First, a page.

Take a look inside the factory where Ford rolled out the all-electric F-150 Lightning pickup | Daily News Byte

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F-150 Lightning at Ford's Dearborn assembly plant

Ford aims to build 150,000 F-150 Lightnings a year at its revamped Dearborn, Michigan factory, double its initial target.Nora Naughton

  • Ford aims to build 150,000 F-150 Lightnings a year at its revamped factory.

  • The EV assembly line is more relaxed and less cluttered than the average car factory.

  • Ford is rushing to fill 200,000 reservations for the F-150 Lightning.

Ford is already operating the all-electric F-150 Lightnings in three shifts at its Rouge Electric Vehicle Center in Dearborn, Michigan as the company continues to expand work at the factory.

Ford added the new production shift in November as it completed two major additions to its Dearborn, Michigan factory. That increased square-footage by about 300,000 square feet, plant manager Corey Williams told reporters earlier this month.

Ford’s goal is to build 150,000 F-150 Lightnings a year at the factory, doubling its initial production target. The car company raised its production targets after it limited reservations for the truck to 200,000 late last year.

Through November, Ford had sold 13,258 F-150 Lightning trucks.

With the Lightning’s production launch this spring, CEO Jim Farley said he wants to overtake Tesla as the number one seller of electric cars in the US.

The Lightning is a key part of Ford’s stated global EV sales target of 600,000 vehicles by the end of next year. The expansions at the Rouge Electric Vehicle Center are just part of a $30 billion shift toward electric vehicles. Earlier this year, Ford restructured its business to put more focus on its electric division, called the Ford Model e.

To see how Ford is building that future, Insider took a tour of the F-150 plant. Here’s what we found.

An automated assembly line

Partially built F-150 Lightning cabs move on automated pallets down the assembly line.

Partially built F-150 Lightning cabs move on automated pallets down the assembly line at Ford’s Rouge Electric Vehicle Center in Dearborn, Michigan.Nora Naughton

Ford’s Rouge Electric Vehicle Plant is equipped with automated pallets that move partially assembled F-150 Lightnings from station to station on the assembly line.

Timed assembly stations

Factory worker installs parts on the F-150 Lightning assembly line.

Factory worker installs parts on the F-150 Lightning assembly line.Nora Naughton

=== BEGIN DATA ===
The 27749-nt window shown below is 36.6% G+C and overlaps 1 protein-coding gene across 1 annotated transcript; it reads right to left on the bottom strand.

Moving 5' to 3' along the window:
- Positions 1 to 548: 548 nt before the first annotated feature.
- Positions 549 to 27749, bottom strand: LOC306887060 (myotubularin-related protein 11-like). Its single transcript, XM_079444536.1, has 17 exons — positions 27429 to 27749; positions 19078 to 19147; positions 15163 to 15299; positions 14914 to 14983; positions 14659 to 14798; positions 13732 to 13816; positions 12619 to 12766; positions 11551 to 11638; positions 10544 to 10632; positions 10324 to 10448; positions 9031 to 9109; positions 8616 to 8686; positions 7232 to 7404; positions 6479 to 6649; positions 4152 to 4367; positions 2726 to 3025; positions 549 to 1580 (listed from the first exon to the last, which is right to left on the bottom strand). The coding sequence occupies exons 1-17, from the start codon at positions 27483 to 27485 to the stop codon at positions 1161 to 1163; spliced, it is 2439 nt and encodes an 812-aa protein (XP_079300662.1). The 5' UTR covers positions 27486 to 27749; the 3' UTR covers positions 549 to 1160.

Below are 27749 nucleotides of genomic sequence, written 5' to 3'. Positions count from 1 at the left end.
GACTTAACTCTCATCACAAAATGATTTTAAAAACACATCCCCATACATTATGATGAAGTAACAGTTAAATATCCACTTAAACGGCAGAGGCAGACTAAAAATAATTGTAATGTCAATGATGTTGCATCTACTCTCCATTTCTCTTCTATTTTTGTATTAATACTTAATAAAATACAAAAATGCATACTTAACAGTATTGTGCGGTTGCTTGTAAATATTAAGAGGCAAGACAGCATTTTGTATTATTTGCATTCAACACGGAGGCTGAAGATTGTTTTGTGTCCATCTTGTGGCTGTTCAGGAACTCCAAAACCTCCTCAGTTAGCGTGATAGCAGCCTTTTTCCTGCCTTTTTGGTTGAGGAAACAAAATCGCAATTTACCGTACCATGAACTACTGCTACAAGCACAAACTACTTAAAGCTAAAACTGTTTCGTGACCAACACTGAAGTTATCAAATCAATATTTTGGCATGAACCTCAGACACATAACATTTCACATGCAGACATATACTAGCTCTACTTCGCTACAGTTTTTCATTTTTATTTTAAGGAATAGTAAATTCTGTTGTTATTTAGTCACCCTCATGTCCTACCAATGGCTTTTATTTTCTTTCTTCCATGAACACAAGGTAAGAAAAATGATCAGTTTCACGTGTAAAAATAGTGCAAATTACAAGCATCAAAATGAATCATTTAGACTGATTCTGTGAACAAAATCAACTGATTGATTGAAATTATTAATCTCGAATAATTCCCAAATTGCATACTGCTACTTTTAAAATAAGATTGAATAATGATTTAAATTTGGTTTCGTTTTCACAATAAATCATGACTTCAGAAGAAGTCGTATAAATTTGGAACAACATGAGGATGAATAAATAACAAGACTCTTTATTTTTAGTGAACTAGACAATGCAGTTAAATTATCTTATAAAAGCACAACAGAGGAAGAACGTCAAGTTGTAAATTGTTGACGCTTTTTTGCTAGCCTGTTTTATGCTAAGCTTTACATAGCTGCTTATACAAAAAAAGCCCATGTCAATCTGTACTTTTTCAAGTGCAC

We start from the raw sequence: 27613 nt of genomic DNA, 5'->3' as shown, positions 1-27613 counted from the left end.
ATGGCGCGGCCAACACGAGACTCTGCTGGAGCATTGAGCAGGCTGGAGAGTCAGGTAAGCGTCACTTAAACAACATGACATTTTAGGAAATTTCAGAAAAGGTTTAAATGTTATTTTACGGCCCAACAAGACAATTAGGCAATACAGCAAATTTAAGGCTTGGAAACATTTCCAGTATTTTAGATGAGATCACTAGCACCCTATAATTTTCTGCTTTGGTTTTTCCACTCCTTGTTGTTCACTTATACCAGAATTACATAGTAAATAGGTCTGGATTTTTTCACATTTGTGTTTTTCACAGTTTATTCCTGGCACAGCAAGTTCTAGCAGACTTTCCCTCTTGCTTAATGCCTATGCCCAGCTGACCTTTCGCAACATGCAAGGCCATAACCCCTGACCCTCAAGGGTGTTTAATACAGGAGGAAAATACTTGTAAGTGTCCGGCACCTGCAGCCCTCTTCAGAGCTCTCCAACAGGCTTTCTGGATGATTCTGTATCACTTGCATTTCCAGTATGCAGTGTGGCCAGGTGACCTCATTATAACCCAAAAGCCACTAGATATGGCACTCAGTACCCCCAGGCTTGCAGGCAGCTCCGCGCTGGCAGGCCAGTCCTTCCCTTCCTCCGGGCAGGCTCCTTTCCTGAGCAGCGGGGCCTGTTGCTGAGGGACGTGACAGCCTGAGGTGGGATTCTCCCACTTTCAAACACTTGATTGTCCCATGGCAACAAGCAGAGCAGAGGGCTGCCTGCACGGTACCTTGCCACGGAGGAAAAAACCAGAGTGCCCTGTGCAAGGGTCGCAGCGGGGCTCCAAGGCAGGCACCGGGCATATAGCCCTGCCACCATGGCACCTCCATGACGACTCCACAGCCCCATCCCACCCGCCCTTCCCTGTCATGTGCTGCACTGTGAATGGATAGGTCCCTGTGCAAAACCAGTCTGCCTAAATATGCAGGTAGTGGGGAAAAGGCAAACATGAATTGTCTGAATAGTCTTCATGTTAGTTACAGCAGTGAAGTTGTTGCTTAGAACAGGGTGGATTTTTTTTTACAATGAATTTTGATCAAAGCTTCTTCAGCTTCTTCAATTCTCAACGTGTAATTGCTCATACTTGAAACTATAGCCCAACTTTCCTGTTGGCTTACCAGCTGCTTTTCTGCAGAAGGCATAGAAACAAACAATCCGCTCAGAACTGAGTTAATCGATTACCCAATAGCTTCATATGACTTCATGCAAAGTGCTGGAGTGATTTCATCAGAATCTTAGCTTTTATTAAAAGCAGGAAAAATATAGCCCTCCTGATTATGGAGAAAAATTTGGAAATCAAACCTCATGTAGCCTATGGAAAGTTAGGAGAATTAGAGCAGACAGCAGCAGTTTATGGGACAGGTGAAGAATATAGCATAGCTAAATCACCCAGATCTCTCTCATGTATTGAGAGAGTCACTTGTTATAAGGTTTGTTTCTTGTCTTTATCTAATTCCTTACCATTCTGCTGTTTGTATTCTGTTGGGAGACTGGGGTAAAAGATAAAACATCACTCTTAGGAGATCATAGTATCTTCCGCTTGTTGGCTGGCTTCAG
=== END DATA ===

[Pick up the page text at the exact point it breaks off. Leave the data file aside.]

The F-150 Lightning stops at each manned assembly station, where a timer lets employees know how long they have to install their assigned parts before the truck needs to move on. Ford is trying to increase output at the factory to fill the 200,000 reservations it has received for the all-electric truck.

Robots work alongside humans

The robots work on an electric F-150 Lightning.

The robots work on an electric F-150 Lightning.Nora Naughton

Another automated pallet on the assembly line stops the undercarriage of an F-150 Lightning at a station operated by robots, programmed to complete certain tasks on the vehicle. It will move next to a manned station where other work will be performed and tests will be performed.

From robot to human

An assembly worker takes over after a robot works on an F-150 Lightning.

An assembly worker takes over after a robot works on an F-150 Lightning.Nora Naughton

An assembly worker takes over after the partially built F-150 Lightning stops at a robot-manned station. Workers can move freely between stations and around the vehicle as it moves down the assembly line. The automated pallet it carries senses when a person or other vehicle crosses its path and stops.

Less clutter

A partially assembled F-150 Lightning is suspended next to some of the automated pallets that move the vehicle around the factory.

A partially assembled F-150 Lightning is suspended next to some of the automated pallets that move the vehicle around the factory.Nora Naughton

Ford’s Rouge Electric Vehicle Center is less cluttered than a typical vehicle assembly factory, illustrating just how little complexity goes into building an EV. The United Auto Workers union, which represents Ford’s assembly workers, has warned for years that EVs will require less work than their gas-powered counterparts.

Active workplace

Ford's REVC expansion is still a work in progress while the existing assembly line continues to operate.

Ford’s REVC expansion is still a work in progress while the existing assembly line continues to operate.Nora Naughton

At the end of the existing assembly line, an extension has been built and the interior is under construction. Within this addition, a new mechanism to bring vehicles above the assembly line was already underway. Here, Ford will be able to prove this new technology while the existing line continues to produce trucks.

Charging up

Completed F-150 Lightnings filled charging banks at Ford's Rouge Electric Vehicle Center.

Completed F-150 Lightnings filled charging banks at Ford’s Rouge Electric Vehicle Center.Nora Naughton

Completed F-150 Lightnings filled charging banks at Ford’s Rouge Electric Vehicle Center.

End of the line

A completed F-150 Lightning has reached the end of the assembly line at Ford's Rouge Electric Vehicle Center.

A completed F-150 Lightning has reached the end of the assembly line at Ford’s Rouge Electric Vehicle Center.Nora Naughton

A completed F-150 Lightning has reached the end of the assembly line at Ford’s Rouge Electric Vehicle Center.

Finished product

A completed F-150 Lightning awaits charging.

A completed F-150 Lightning awaits charging.Nora Naughton

A completed F-150 Lightning awaits charging and other inspections after completing its journey on the assembly line at Ford’s Rouge Electric Vehicle Center.

Read the original article on Business Insider

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